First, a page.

Bloomington motorists have waited a long long time - 58 years to be exact - for a ramp leading from East Bush Lake Road to westbound Interstate 494, and the wait is nearly over.
The city of Bloomington in concert with Hennepin County and the Minnesota Department of Transportation are putting the final touches on the new ramp this week and drivers may be able to use it by Friday, though "it could take a day or two longer," said Minnesota Department of Transportation spokesman David Aeikens.
City officials did not wait to celebrate the $23.8 million project. They held a ribbon cutting Tuesday afternoon.
The interchange built in 1960 had only three ramps. Both eastbound and westbound drivers on Interstate 494 could get off at East Bush Lake Road. But drivers on East Bush Lake Road could only access eastbound Interstate 494 with no option to access westbound I-494.
Six decades ago, that was more of an inconvenience. Since then there has been lots of development in the Normandale Lakes area in the form of high-rise office tours and condominiums, numerous office buildings, hotels and neighborhood townhomes. All that building has brought more traffic the area making the ramp more of a necessity.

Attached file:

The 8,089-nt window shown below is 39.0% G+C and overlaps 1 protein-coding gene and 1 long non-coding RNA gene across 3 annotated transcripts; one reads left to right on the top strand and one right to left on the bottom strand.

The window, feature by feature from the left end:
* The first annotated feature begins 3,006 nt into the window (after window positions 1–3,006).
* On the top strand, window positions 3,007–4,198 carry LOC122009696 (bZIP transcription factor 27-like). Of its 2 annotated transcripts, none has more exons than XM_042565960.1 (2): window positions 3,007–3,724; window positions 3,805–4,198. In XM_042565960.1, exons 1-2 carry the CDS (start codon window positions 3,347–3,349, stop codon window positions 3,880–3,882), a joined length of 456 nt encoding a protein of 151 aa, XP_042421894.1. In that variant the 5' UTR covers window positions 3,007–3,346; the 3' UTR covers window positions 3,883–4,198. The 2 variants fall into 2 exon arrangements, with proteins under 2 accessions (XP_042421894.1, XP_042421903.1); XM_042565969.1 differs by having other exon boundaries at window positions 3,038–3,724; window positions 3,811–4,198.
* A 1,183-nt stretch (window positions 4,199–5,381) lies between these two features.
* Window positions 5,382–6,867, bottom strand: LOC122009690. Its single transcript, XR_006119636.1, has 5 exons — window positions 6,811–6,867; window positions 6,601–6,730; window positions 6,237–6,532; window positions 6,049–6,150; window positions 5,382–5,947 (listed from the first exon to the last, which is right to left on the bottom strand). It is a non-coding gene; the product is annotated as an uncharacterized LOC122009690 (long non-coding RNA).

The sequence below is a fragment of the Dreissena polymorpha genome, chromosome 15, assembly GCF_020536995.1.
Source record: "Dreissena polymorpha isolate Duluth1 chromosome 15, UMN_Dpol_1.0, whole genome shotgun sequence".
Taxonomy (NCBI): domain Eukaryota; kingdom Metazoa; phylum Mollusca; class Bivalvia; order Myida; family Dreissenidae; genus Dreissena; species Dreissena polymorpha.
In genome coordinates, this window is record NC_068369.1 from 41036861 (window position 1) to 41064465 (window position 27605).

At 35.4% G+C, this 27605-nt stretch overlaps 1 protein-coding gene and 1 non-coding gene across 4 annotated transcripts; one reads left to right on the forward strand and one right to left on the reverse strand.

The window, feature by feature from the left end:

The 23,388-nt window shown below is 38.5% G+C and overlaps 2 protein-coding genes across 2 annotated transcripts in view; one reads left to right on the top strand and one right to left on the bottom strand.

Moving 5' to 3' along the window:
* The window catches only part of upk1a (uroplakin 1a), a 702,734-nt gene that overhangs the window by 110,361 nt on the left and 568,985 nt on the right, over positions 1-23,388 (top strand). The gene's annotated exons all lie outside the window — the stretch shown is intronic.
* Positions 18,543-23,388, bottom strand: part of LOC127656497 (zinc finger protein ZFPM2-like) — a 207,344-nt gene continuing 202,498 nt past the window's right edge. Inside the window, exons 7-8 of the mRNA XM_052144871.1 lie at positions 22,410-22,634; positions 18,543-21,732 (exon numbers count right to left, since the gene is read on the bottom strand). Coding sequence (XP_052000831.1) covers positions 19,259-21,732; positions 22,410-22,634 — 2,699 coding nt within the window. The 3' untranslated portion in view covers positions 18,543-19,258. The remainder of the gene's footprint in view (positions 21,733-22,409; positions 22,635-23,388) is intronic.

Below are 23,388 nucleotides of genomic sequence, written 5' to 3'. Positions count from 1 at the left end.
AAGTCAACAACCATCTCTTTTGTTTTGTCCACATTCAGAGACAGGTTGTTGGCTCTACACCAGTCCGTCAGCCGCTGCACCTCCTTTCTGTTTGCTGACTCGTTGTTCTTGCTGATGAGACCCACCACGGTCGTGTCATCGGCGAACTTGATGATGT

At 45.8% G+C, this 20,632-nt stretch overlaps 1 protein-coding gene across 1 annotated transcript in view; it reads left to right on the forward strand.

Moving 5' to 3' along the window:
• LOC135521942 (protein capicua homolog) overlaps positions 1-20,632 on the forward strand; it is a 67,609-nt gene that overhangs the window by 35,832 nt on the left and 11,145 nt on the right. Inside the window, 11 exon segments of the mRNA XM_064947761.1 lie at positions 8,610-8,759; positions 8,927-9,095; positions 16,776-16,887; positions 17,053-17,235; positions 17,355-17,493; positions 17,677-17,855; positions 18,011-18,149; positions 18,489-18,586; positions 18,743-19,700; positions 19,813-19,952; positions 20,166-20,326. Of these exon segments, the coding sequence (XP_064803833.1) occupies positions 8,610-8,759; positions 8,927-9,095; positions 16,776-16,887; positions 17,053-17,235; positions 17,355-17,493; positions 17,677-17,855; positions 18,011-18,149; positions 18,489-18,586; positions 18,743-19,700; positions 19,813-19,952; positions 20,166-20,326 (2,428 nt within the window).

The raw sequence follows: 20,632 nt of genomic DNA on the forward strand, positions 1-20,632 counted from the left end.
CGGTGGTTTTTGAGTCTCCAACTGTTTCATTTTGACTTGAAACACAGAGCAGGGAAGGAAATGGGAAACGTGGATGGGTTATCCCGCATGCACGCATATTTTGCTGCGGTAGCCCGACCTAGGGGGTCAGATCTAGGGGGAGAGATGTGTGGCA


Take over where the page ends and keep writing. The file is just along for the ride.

With its opening, city officials say it could help with congestion relief at the nearby I-494/Hwy. 100 interchange.
“While this project benefits Bloomington, the new westbound ramp with access to I-494 will greatly benefit Normandale Lake Office Park - one of the largest employment centers in the region,” Bloomington Mayor Gene Winstead said.
To fit in the missing ramp, crews put in what's called an inverted loop. Drivers will share the original ramp heading to eastbound I-494 before the ramp splits in two directions. At that point, eastbound drivers will continue straight onto 494. Westbound drivers will cross over a new flyover bridge over I-494, then go under the East Bush Lake Road overpass before merging onto westbound I-494.
Here is a summary of the work and what the new interchange looks like.
An $8 million Transportation Economic Development Program grant from the Minnesota Department of Transportation, a $7.3 million grant from the federal government's Congestion Mitigation/Air Quality program and $8.5 million from Hennepin County covered the project's cost.